Two elections

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Elections this November took place in two countries that are geographically far apart, and have practically nothing in common. But the results were in both cases as expected, although due to widely different reasons.

In the case of the national elections — the first in 20 years — in Burma (officially Myanmar; the ruling military junta changed the country’s name in 1989), almost 95 percent of the 1,157 contested seats for the bicameral parliament were won by the main political party backed by the junta, the Union Solidarity and Development Party (USDP), with the rest of the seats being won by other junta- friendly parties. One opposition party that contested the elections won 16 seats, another, three.

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Burma on the edge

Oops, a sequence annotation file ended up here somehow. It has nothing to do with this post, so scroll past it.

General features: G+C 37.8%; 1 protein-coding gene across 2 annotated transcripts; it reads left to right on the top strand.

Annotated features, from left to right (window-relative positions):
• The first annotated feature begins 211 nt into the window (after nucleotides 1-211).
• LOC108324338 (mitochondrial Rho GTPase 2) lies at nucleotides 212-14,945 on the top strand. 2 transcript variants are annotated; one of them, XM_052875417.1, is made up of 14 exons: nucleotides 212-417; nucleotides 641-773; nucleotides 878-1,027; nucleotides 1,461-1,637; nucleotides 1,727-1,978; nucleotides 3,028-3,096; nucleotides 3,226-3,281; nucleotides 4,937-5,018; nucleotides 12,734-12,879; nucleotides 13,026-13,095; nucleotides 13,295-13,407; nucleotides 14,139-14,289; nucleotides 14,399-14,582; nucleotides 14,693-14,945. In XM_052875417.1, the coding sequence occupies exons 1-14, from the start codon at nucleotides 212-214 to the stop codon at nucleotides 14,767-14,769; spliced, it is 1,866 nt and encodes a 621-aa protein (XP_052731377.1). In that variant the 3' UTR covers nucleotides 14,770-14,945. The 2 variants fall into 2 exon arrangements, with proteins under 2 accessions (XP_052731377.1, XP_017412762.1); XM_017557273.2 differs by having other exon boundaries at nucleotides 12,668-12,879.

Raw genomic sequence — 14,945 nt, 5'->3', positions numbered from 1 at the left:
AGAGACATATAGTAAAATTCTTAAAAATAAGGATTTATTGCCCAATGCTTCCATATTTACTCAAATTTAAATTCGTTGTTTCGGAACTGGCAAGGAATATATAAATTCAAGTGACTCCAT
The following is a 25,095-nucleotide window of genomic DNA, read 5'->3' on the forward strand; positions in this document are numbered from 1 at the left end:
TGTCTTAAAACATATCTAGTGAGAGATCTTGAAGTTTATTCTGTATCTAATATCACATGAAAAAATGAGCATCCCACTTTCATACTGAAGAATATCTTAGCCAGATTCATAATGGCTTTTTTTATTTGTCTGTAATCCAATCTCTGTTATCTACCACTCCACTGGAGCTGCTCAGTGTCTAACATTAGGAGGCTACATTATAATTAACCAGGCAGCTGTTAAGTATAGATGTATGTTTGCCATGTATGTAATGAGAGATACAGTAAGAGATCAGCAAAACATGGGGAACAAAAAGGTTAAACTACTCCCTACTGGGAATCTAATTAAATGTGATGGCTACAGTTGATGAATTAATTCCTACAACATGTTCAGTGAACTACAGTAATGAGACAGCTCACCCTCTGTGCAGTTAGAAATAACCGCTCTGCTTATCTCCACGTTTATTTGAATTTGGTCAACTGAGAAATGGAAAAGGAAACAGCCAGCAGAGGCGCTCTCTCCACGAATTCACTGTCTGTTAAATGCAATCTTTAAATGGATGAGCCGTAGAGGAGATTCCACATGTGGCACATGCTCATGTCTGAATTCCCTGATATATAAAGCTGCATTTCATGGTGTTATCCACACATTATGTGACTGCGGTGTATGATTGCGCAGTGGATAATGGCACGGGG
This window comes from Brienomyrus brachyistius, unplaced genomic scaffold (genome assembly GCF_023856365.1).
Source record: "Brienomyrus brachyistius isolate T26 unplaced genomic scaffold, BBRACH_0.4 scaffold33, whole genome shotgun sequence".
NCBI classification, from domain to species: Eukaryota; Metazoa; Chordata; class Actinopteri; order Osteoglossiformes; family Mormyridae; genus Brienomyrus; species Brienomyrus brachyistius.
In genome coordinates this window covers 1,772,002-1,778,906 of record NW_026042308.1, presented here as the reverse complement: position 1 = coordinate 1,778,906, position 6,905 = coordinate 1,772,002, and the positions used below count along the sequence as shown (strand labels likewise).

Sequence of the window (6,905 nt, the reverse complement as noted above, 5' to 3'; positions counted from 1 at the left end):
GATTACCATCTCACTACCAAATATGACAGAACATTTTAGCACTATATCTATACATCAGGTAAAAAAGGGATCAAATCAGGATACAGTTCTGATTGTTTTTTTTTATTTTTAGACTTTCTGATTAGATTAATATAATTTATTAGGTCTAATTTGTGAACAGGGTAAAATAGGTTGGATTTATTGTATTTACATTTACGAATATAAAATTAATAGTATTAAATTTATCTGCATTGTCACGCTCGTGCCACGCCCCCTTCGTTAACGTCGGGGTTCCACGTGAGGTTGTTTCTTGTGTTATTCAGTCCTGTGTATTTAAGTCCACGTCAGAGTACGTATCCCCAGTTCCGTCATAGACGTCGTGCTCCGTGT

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A lethal combination of the worst natural disaster to ever afflict it and an inefficient, uncaring military government focused on staying in power is ravaging Burma. But the same mix could lead to the regime change that the ruling junta has managed to prevent since 1988.

Burma has been under military rule since 1962, after decades of British colonial rule. It is listed by the United Nations among the world’s least developed countries. Political turmoil has never abated in that country, with various factions of the military as well as political parties and guerilla groups vying for power.

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